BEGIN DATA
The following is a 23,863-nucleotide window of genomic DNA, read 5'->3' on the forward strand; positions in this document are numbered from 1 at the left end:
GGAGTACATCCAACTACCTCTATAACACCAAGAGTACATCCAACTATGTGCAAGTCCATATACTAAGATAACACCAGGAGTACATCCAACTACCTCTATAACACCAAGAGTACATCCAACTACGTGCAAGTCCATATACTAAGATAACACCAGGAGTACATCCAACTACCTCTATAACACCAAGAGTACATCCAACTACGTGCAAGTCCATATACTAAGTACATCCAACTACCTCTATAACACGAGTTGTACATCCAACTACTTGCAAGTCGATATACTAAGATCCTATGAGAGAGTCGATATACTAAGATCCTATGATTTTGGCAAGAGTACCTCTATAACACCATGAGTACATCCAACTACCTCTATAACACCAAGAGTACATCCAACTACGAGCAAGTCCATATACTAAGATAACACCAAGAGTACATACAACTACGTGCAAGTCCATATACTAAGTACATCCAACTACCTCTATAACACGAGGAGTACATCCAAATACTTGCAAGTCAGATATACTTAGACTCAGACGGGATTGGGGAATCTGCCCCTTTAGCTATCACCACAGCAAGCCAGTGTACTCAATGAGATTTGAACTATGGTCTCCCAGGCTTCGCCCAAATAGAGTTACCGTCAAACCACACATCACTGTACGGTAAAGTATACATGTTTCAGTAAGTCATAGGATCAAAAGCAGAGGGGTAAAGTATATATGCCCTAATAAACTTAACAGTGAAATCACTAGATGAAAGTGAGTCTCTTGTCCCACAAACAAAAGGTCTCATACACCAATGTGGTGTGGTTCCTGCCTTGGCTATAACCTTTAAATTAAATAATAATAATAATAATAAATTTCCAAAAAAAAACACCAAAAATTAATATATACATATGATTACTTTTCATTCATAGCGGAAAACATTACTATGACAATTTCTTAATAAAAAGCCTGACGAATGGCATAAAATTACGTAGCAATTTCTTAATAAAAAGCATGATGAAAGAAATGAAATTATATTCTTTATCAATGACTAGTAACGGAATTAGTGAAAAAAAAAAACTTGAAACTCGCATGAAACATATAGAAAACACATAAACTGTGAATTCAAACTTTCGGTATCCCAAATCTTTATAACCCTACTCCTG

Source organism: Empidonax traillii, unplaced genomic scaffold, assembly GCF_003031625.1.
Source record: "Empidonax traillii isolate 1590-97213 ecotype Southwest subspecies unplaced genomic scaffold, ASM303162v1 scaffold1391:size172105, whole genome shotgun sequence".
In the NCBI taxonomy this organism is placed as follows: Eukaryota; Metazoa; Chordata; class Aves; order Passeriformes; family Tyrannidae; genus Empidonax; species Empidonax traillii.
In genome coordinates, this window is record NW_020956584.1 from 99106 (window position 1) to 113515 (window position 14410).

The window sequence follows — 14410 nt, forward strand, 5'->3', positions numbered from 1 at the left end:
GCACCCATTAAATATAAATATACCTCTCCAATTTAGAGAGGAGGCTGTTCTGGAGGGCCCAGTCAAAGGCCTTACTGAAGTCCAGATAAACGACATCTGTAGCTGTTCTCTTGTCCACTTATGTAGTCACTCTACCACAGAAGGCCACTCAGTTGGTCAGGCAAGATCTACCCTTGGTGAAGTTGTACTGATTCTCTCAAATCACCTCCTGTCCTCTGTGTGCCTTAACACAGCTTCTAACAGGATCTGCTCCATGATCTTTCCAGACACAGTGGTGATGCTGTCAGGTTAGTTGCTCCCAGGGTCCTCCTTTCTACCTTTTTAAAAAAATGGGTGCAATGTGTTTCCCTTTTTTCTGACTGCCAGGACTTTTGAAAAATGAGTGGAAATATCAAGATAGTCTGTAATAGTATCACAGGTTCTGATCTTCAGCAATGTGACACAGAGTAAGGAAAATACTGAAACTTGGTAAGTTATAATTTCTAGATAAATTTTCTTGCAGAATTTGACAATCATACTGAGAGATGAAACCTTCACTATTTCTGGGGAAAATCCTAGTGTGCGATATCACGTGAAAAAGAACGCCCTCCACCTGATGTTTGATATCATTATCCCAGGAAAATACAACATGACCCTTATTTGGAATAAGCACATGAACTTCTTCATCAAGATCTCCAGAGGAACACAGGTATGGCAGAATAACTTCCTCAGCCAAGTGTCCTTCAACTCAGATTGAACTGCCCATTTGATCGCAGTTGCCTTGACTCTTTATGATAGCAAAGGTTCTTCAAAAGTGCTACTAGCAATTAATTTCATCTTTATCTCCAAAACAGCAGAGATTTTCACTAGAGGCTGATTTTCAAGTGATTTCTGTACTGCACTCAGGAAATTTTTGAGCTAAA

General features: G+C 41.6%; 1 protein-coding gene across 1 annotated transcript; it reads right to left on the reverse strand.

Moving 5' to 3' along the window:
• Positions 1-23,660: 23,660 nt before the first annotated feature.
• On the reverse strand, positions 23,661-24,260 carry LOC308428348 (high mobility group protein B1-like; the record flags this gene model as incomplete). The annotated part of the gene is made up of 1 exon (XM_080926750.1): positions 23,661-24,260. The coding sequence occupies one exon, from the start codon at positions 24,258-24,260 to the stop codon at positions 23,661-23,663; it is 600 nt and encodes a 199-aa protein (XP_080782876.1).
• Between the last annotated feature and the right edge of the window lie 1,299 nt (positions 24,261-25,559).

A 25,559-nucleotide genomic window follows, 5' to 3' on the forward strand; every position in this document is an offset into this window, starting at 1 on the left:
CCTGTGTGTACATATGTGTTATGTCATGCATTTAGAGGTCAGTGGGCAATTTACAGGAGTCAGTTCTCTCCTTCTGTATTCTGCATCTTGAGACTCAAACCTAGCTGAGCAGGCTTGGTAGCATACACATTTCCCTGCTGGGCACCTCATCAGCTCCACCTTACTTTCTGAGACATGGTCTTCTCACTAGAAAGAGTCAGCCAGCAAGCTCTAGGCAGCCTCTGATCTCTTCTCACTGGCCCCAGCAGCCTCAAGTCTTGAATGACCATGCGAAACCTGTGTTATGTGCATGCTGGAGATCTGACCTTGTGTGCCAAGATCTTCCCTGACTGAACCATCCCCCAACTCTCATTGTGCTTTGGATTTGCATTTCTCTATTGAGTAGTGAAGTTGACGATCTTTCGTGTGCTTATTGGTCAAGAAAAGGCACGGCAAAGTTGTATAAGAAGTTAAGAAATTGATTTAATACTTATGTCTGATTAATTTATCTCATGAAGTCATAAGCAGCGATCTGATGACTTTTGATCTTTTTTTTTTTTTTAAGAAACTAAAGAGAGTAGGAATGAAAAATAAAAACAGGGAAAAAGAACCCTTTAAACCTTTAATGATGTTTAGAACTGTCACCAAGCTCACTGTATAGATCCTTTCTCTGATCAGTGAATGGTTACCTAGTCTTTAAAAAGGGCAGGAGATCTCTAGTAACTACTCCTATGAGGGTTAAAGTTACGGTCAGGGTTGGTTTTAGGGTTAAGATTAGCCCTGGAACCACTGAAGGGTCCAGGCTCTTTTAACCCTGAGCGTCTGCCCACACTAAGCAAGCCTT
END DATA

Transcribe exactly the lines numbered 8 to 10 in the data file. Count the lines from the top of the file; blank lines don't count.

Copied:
GCACCCATTAAATATAAATATACCTCTCCAATTTAGAGAGGAGGCTGTTCTGGAGGGCCCAGTCAAAGGCCTTACTGAAGTCCAGATAAACGACATCTGTAGCTGTTCTCTTGTCCACTTATGTAGTCACTCTACCACAGAAGGCCACTCAGTTGGTCAGGCAAGATCTACCCTTGGTGAAGTTGTACTGATTCTCTCAAATCACCTCCTGTCCTCTGTGTGCCTTAACACAGCTTCTAACAGGATCTGCTCCATGATCTTTCCAGACACAGTGGTGATGCTGTCAGGTTAGTTGCTCCCAGGGTCCTCCTTTCTACCTTTTTAAAAAAATGGGTGCAATGTGTTTCCCTTTTTTCTGACTGCCAGGACTTTTGAAAAATGAGTGGAAATATCAAGATAGTCTGTAATAGTATCACAGGTTCTGATCTTCAGCAATGTGACACAGAGTAAGGAAAATACTGAAACTTGGTAAGTTATAATTTCTAGATAAATTTTCTTGCAGAATTTGACAATCATACTGAGAGATGAAACCTTCACTATTTCTGGGGAAAATCCTAGTGTGCGATATCACGTGAAAAAGAACGCCCTCCACCTGATGTTTGATATCATTATCCCAGGAAAATACAACATGACCCTTATTTGGAATAAGCACATGAACTTCTTCATCAAGATCTCCAGAGGAACACAGGTATGGCAGAATAACTTCCTCAGCCAAGTGTCCTTCAACTCAGATTGAACTGCCCATTTGATCGCAGTTGCCTTGACTCTTTATGATAGCAAAGGTTCTTCAAAAGTGCTACTAGCAATTAATTTCATCTTTATCTCCAAAACAGCAGAGATTTTCACTAGAGGCTGATTTTCAAGTGATTTCTGTACTGCACTCAGGAAATTTTTGAGCTAAA

General features: G+C 41.6%; 1 protein-coding gene across 1 annotated transcript; it reads right to left on the reverse strand.

Moving 5' to 3' along the window: